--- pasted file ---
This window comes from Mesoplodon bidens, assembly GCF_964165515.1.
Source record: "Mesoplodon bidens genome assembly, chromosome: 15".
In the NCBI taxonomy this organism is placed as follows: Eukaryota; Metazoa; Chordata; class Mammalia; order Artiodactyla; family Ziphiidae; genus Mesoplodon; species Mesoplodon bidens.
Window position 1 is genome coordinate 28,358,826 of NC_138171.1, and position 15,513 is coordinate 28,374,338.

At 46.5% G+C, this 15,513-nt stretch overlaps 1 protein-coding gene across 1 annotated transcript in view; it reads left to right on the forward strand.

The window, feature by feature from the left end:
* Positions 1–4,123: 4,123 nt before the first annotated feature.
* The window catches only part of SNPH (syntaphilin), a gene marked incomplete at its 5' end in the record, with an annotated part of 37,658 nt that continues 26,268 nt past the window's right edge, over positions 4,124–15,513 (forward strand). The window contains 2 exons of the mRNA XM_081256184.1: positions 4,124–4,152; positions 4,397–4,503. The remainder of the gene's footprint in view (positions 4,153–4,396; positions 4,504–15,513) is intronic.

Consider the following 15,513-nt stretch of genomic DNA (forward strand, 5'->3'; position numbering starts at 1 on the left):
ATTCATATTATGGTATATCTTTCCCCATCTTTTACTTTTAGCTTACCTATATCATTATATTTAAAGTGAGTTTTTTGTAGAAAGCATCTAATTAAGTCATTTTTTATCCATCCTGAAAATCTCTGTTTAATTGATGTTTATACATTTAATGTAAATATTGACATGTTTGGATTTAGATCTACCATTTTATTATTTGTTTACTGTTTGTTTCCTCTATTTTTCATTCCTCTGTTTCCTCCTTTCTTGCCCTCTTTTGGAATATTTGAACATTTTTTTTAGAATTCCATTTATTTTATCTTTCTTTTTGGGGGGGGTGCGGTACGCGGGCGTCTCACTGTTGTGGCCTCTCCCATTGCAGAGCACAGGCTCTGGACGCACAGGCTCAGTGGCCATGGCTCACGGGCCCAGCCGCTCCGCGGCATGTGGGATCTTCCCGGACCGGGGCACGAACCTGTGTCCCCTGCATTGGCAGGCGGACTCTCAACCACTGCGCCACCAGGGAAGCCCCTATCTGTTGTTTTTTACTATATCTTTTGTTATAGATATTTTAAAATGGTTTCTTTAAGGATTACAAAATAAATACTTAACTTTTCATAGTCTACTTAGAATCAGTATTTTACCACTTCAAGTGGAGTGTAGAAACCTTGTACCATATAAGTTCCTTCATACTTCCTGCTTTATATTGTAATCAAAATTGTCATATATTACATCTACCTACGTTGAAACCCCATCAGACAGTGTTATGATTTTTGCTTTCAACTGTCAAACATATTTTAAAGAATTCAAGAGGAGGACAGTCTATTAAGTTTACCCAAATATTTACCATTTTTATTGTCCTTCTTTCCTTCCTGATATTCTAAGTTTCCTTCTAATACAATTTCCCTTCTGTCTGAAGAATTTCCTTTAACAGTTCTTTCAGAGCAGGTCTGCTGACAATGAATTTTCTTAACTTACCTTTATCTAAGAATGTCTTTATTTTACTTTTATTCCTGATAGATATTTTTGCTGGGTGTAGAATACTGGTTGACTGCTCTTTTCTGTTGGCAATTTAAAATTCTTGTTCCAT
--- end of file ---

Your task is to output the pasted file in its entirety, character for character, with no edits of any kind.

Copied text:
This window comes from Mesoplodon bidens, assembly GCF_964165515.1.
Source record: "Mesoplodon bidens genome assembly, chromosome: 15".
In the NCBI taxonomy this organism is placed as follows: Eukaryota; Metazoa; Chordata; class Mammalia; order Artiodactyla; family Ziphiidae; genus Mesoplodon; species Mesoplodon bidens.
Window position 1 is genome coordinate 28,358,826 of NC_138171.1, and position 15,513 is coordinate 28,374,338.

At 46.5% G+C, this 15,513-nt stretch overlaps 1 protein-coding gene across 1 annotated transcript in view; it reads left to right on the forward strand.

The window, feature by feature from the left end:
* Positions 1–4,123: 4,123 nt before the first annotated feature.
* The window catches only part of SNPH (syntaphilin), a gene marked incomplete at its 5' end in the record, with an annotated part of 37,658 nt that continues 26,268 nt past the window's right edge, over positions 4,124–15,513 (forward strand). The window contains 2 exons of the mRNA XM_081256184.1: positions 4,124–4,152; positions 4,397–4,503. The remainder of the gene's footprint in view (positions 4,153–4,396; positions 4,504–15,513) is intronic.

Consider the following 15,513-nt stretch of genomic DNA (forward strand, 5'->3'; position numbering starts at 1 on the left):
ATTCATATTATGGTATATCTTTCCCCATCTTTTACTTTTAGCTTACCTATATCATTATATTTAAAGTGAGTTTTTTGTAGAAAGCATCTAATTAAGTCATTTTTTATCCATCCTGAAAATCTCTGTTTAATTGATGTTTATACATTTAATGTAAATATTGACATGTTTGGATTTAGATCTACCATTTTATTATTTGTTTACTGTTTGTTTCCTCTATTTTTCATTCCTCTGTTTCCTCCTTTCTTGCCCTCTTTTGGAATATTTGAACATTTTTTTTAGAATTCCATTTATTTTATCTTTCTTTTTGGGGGGGGTGCGGTACGCGGGCGTCTCACTGTTGTGGCCTCTCCCATTGCAGAGCACAGGCTCTGGACGCACAGGCTCAGTGGCCATGGCTCACGGGCCCAGCCGCTCCGCGGCATGTGGGATCTTCCCGGACCGGGGCACGAACCTGTGTCCCCTGCATTGGCAGGCGGACTCTCAACCACTGCGCCACCAGGGAAGCCCCTATCTGTTGTTTTTTACTATATCTTTTGTTATAGATATTTTAAAATGGTTTCTTTAAGGATTACAAAATAAATACTTAACTTTTCATAGTCTACTTAGAATCAGTATTTTACCACTTCAAGTGGAGTGTAGAAACCTTGTACCATATAAGTTCCTTCATACTTCCTGCTTTATATTGTAATCAAAATTGTCATATATTACATCTACCTACGTTGAAACCCCATCAGACAGTGTTATGATTTTTGCTTTCAACTGTCAAACATATTTTAAAGAATTCAAGAGGAGGACAGTCTATTAAGTTTACCCAAATATTTACCATTTTTATTGTCCTTCTTTCCTTCCTGATATTCTAAGTTTCCTTCTAATACAATTTCCCTTCTGTCTGAAGAATTTCCTTTAACAGTTCTTTCAGAGCAGGTCTGCTGACAATGAATTTTCTTAACTTACCTTTATCTAAGAATGTCTTTATTTTACTTTTATTCCTGATAGATATTTTTGCTGGGTGTAGAATACTGGTTGACTGCTCTTTTCTGTTGGCAATTTAAAATTCTTGTTCCAT